This chapter relates how that Jacob observing that Laban and his sons
envied his prosperity, and having a call from God to return to his own
country, acquaints his wives with it; and reports to them Laban's ill
usage of him, and the wonderful appearance of God to him, and for him,
and his orders to him to depart from thence, \\#Ge 31:1-13\\; to which they
agreed, knowing full well their father's unkindness, and that they had
nothing to expect from him, and therefore judged it best to go off with
what they had got through the gift of God unto them, \\#Ge 31:14-16\\; upon
which Jacob set out privately, with all he had, towards his own
country, while Laban was shearing his sheep, \\#Ge 31:17-21\\; three days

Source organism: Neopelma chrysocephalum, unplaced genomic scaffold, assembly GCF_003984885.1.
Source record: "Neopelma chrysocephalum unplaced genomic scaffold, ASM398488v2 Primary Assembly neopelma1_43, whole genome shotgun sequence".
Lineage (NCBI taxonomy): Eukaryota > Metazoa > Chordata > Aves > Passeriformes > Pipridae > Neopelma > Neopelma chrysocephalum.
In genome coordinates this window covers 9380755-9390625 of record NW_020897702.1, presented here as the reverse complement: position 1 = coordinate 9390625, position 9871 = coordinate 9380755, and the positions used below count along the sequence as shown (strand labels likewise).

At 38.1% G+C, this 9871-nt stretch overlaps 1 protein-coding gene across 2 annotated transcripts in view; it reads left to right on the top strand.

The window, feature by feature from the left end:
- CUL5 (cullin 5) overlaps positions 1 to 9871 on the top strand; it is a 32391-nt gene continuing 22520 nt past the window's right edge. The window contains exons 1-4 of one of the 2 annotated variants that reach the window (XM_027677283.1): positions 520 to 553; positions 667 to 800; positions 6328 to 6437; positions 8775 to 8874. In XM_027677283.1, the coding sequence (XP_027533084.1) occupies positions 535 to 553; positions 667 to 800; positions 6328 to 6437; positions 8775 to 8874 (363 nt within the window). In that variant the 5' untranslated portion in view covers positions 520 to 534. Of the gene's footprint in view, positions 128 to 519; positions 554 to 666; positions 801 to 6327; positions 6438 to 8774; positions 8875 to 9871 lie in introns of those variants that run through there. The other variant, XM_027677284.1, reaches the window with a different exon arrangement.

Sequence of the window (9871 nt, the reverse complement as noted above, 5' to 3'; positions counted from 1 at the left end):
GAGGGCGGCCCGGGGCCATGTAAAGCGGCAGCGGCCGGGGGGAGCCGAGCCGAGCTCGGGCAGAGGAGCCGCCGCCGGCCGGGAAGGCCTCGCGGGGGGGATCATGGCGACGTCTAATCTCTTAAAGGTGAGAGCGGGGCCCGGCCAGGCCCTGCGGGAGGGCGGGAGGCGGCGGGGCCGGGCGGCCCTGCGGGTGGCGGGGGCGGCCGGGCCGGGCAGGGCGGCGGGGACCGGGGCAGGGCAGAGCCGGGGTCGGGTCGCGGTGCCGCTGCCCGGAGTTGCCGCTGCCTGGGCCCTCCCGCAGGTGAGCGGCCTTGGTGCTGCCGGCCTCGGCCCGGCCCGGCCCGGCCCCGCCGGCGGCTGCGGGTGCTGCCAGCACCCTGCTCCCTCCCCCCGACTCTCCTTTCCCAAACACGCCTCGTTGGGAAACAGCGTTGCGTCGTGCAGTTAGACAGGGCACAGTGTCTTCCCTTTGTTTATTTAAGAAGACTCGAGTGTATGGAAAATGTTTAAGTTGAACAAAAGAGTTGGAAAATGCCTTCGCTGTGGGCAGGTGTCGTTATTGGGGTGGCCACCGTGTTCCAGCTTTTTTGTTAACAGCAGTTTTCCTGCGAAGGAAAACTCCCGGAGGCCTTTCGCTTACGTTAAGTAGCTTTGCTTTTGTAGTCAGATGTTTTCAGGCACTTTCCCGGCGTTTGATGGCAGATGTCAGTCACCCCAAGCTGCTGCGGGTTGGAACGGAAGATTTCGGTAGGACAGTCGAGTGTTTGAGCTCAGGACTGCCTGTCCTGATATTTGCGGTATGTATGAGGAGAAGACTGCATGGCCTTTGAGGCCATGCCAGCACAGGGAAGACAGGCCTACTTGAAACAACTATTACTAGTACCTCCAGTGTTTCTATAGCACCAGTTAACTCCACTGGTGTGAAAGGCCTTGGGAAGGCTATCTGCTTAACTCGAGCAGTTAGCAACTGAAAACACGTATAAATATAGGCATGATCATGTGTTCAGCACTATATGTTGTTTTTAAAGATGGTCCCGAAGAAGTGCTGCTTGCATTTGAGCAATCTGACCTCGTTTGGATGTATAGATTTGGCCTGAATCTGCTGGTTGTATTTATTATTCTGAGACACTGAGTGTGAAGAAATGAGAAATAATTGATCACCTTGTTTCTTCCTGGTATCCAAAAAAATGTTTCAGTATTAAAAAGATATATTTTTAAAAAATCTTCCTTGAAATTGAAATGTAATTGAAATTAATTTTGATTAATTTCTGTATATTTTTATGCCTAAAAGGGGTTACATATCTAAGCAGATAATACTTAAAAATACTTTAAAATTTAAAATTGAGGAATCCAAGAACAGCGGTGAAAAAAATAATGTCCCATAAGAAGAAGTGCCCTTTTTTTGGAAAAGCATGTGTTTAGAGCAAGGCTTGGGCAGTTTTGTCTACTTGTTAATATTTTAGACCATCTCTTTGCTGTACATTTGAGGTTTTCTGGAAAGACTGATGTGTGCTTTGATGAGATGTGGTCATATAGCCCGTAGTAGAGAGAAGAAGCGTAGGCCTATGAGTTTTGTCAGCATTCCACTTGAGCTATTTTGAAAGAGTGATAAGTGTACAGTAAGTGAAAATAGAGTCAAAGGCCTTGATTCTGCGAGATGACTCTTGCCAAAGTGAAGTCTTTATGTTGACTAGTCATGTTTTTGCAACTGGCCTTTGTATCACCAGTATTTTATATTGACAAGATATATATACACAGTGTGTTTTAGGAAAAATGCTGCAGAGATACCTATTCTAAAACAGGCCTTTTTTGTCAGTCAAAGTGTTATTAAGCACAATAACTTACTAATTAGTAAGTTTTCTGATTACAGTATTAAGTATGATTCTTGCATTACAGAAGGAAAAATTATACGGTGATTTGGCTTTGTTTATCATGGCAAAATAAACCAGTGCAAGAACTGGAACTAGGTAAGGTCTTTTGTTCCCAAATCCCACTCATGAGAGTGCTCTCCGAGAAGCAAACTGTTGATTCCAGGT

after, Laban, being informed of it, pursued after Jacob, and overtook
him at Mount Gilead; but was warned by the way to be cautious what he
said to him, \\#Ge 31:22-25\\; yet nevertheless he warmly expostulated with
him about his secret flight, not giving him the opportunity of taking
his leave of his children, and especially for taking away his gods,
\\#Ge 31:26-30\\; to which Jacob gave an answer, \\#Ge 31:31-35\\; and in
his turn was warm likewise, and chided Laban severely for his hot
pursuit of him, his charge of stealth, when he could find nothing on
him, his hard labour for the space of twenty years with him, and his
ill requital of him for it, \\#Ge 31:36-42\\; however, upon the whole, an
amicable agreement was made between them, and they parted in a friendly
manner, \\#Ge 31:43-55\\.